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Cancellation Coverage Depends on Fine Print : INSURANCE: Fine Print

October 25, 1987|TONI TAYLOR | Taylor, an authority on the travel industry, lives in Los Angeles.

Sales of insurance policies to cover trip cancellation are on the rise. Yet the conditions affecting coverage are not always known by travel agents, who sell the programs, or by customers who buy the policies.

In some cases this lack of awareness of what is and isn't covered can lead to nonpayment of claims.

One area of confusion is that some insurance companies sell their trip-cancellation insurance as part of a program that generally includes accident/medical and baggage/personal possessions coverage. Some insurers, however, allow you to buy single elements.

Sometimes trip cancellation as well as baggage coverage may be sold as an option in a tour operator's package. Cruise lines also may have programs that have nothing to do with an insurance company.

No Reason Required

For example, Pleasant Hawaiian Holidays offers an option to travelers whereby payment of a non-refundable $25 provides refunds if you have to cancel before departure or cut short your trip, according to Jerry Healy, vice president-sales.

"Travelers don't have to give us a reason--they can cancel by phone, and right before departure," Healy said. "If the trip is interrupted, unused land arrangements are refunded on a pro-rated basis. But we can't call this insurance, because we're not licensed to sell insurance."

Offering this kind of coverage where you can cancel for any reason, sometimes called a "waiver of penalty," may be a growing trend.

"Everyone seems to be jumping into the trip-cancellation arena," said Patty Campbell of All About Travel in Northridge. Campbell is chairman of the Assn. of Retail Travel Agents. "They seem to have discovered a new profit center, with many more tour operators offering this kind of coverage.

"In some cases you may be able to get a refund for any reason whatsoever. But it can be a gray area. All we know is what's on the brochure, and that can be sketchy."

Limited Information

Some tour operators/cruise lines may offer trip cancellation coverage as an option through a program with an insurance company, although the consumer doesn't fill out an application with the insurer. Again, the amount of information on such key matters as what exclusions are available at the time of purchase may be limited.

"When we sell trip cancellation insurance on our own, we have literature to offer the client," Campbell says. "Sometimes the client can complete the application in our office; sometimes he may take it home and use a self-mailer, or possibly can call a toll-free number and buy the policy using a credit card."

However, she added, the trip-cancellation applications don't say anything about existing conditions, one of the most confusing parts of this sort of insurance.

"That's in the fine print," Campbell says. "And travel agents are not insurance agents. They don't understand the fine print, and I know I'm always worried that an agent may inadvertently misinform a client about coverage and it will come back to haunt us.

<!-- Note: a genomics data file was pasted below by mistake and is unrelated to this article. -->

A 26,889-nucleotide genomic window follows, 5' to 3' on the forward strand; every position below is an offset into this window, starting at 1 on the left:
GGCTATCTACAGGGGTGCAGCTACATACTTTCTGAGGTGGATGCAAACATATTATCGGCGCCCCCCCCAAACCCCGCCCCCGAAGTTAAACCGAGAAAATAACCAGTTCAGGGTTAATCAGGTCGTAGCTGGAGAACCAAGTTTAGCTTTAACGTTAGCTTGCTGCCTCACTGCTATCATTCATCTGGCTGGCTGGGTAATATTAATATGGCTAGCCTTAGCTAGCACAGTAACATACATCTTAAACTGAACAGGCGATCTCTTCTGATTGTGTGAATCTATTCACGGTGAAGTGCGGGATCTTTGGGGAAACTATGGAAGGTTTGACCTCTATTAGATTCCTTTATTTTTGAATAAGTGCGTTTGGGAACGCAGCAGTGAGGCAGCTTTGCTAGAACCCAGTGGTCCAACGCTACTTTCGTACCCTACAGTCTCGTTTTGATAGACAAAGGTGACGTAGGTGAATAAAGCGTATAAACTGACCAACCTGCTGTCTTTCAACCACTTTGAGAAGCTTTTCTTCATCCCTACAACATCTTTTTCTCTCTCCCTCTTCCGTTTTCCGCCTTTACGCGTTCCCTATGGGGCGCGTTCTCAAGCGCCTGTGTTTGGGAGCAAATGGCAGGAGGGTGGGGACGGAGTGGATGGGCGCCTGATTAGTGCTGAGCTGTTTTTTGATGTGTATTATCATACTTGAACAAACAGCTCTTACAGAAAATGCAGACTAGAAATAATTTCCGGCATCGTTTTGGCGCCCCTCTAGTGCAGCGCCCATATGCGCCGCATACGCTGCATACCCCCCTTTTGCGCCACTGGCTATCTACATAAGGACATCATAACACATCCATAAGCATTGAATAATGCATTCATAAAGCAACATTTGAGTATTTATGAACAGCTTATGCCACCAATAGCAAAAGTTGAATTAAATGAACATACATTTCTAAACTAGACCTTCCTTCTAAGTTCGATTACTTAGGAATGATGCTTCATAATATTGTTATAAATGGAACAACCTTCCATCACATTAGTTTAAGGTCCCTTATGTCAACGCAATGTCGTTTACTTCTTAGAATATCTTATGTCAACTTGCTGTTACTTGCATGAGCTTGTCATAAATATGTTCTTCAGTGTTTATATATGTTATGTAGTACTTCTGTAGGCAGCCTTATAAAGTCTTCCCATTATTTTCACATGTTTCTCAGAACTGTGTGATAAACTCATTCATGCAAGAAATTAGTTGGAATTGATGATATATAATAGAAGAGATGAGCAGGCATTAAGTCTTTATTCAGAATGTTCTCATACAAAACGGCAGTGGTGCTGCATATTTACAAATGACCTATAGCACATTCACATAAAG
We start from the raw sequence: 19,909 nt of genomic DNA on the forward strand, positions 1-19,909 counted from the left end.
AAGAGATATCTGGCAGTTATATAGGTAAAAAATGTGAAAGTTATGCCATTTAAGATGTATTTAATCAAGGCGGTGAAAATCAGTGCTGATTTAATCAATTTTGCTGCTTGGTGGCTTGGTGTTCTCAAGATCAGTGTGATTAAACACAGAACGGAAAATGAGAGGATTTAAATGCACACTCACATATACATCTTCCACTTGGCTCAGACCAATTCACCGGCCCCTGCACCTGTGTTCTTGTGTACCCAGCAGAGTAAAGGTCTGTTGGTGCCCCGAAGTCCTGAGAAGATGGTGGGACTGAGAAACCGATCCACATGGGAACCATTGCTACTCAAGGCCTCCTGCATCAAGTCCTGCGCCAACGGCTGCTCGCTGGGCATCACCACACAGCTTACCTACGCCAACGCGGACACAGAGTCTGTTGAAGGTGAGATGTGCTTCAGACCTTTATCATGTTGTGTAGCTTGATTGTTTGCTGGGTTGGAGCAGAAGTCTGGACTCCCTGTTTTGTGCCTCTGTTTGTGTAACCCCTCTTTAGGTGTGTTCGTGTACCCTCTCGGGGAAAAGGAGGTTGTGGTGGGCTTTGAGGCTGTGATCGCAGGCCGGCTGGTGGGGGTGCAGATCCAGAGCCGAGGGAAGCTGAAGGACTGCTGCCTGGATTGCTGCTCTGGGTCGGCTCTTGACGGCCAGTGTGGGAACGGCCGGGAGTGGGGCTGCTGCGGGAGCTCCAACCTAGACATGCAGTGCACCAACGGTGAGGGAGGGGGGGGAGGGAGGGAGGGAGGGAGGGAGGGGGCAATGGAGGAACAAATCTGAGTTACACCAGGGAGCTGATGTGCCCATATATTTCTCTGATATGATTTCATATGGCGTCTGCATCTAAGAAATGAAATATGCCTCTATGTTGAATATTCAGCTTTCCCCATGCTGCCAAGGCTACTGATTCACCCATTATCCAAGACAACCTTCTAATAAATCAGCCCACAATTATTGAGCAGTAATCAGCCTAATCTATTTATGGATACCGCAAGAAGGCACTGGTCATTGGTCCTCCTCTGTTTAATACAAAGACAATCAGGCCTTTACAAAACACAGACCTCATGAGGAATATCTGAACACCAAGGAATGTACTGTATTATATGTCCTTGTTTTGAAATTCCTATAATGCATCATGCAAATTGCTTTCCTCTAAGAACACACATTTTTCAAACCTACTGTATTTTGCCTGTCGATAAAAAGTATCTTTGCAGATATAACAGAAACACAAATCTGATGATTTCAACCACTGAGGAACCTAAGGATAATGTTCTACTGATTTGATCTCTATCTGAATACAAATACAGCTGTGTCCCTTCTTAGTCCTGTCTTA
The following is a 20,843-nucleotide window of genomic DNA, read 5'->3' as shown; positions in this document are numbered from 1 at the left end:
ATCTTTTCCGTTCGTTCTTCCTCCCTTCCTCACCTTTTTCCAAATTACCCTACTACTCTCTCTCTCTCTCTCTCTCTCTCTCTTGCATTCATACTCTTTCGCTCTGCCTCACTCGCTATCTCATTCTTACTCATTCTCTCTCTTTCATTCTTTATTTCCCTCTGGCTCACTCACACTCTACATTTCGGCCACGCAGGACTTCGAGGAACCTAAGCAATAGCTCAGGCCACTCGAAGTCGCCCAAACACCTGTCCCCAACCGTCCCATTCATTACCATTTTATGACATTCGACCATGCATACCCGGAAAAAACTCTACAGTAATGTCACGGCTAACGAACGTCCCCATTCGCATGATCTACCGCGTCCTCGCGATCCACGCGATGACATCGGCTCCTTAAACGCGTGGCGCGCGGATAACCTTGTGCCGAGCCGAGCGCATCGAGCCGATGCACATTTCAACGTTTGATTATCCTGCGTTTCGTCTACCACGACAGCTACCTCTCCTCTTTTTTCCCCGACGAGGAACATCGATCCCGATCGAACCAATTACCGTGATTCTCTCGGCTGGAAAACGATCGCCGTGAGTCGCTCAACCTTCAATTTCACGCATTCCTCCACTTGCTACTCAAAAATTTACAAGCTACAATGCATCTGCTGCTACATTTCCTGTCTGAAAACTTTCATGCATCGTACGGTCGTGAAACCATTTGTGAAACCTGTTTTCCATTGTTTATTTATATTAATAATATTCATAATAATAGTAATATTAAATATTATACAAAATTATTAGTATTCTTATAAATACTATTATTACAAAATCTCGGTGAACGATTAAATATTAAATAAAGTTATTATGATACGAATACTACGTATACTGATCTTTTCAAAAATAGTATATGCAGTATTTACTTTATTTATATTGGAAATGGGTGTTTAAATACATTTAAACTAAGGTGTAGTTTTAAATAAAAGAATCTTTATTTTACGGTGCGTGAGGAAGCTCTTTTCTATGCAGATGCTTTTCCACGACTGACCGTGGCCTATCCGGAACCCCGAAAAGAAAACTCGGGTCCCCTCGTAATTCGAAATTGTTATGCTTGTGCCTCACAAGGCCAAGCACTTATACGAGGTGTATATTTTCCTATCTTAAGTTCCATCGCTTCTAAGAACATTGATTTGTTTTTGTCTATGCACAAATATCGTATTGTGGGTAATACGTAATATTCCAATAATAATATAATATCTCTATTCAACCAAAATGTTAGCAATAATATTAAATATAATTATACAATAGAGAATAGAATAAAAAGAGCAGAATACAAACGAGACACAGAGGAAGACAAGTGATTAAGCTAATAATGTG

"But travel agents do have the responsibility for generally advising the client, which includes calling the insurance company with questions."

Licensing Requirement

Some travel agents may be well-versed in trip cancellation insurance but others may not. In most states, including California, at least one agent at a travel agency office has to be licensed to sell insurance, according to Steve Volz, Los Angeles area manager of the Travelers Insurance Co. In some states, the travel agent has to take tests before getting a license, Volz says. California doesn't require a test.

Travelers should understand that a basic premise of trip cancellation, and insurance generally, is to exclude foreseeable claims, says Volz. "People sometimes think they can cancel for any reason, which isn't the case. There has to be a valid medical reason, supplier default, jury duty or unforeseen emergency like a traffic accident en route to departure."

Some insurance companies have more stringent existing condition clauses than others.

"Consumers should read and fully understand the fine print before they buy a policy," Volz says. "Unfortunately, many don't, or not until they have a problem. And then it may be too late."

Crux of the Matter

While different insurers may have variations on existing conditions, whether or not the condition was under control or manifests itself during the pertinent time period is generally the crux of the matter. Usually the pre-existing period starts from the day you bought the policy and ranges from 60 days to a year, Volz said.

Insurers generally check with the traveler's doctor about any medical aspects of the traveler's cancellation of a trip.

"It's possible that if you've ever been treated for a particular medical condition, you might not be eligible to collect on a claim involving that condition," Volz warns. "If you're taking medication for a condition, that also might be considered reason for exclusion from coverage."

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